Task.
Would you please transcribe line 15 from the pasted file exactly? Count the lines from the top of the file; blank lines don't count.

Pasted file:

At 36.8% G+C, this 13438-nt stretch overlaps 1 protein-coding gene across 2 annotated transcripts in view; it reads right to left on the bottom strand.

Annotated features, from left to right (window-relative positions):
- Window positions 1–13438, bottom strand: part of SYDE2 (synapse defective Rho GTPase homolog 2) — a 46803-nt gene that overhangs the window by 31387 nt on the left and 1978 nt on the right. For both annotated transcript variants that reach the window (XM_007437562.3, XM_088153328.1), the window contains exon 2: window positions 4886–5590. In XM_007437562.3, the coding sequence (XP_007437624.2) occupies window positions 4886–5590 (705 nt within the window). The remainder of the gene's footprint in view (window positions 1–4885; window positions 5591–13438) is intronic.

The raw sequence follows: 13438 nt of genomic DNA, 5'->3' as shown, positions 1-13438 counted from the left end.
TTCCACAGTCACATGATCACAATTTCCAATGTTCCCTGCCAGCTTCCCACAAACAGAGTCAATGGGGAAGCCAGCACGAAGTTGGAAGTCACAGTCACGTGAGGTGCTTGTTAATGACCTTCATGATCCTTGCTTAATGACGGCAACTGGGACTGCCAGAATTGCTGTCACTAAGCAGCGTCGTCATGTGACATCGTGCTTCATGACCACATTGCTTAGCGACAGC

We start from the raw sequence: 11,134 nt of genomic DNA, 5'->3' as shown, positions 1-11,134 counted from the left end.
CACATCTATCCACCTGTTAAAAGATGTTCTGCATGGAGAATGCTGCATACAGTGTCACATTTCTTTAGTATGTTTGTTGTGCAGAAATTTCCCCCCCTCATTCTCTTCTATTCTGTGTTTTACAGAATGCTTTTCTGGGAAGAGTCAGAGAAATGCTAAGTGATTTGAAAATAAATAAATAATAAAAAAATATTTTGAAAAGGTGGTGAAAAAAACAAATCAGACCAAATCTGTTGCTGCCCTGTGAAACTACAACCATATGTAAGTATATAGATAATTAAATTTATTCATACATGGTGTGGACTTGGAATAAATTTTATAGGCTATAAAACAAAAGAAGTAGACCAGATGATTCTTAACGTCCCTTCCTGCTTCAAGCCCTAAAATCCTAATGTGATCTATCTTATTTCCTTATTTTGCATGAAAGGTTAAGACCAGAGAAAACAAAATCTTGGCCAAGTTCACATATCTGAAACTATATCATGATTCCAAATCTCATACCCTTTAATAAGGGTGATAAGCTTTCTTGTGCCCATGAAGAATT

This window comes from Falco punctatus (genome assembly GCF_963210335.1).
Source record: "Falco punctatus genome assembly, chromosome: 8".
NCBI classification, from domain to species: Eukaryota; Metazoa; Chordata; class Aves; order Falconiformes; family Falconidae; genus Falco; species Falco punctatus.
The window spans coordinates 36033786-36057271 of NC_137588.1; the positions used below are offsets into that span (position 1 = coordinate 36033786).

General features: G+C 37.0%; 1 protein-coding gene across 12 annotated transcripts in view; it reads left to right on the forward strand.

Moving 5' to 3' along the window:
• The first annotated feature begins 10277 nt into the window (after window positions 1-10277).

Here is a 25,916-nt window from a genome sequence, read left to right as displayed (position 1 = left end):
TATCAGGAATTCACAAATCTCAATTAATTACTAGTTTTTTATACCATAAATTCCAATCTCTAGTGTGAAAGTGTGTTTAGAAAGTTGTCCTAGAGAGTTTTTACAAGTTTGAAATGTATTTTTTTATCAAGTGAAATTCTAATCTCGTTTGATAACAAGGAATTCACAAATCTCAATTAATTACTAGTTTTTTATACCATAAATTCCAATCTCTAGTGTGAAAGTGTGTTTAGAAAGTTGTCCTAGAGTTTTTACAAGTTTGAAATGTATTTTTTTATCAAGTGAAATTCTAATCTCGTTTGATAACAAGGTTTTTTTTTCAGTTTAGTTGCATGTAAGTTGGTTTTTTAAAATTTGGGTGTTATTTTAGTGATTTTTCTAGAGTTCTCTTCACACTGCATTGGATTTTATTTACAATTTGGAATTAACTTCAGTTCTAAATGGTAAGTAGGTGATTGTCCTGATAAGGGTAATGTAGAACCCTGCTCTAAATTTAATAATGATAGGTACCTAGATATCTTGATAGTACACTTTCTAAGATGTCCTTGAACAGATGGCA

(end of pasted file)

Here is a 25,916-nt window from a genome sequence, read left to right as displayed (position 1 = left end):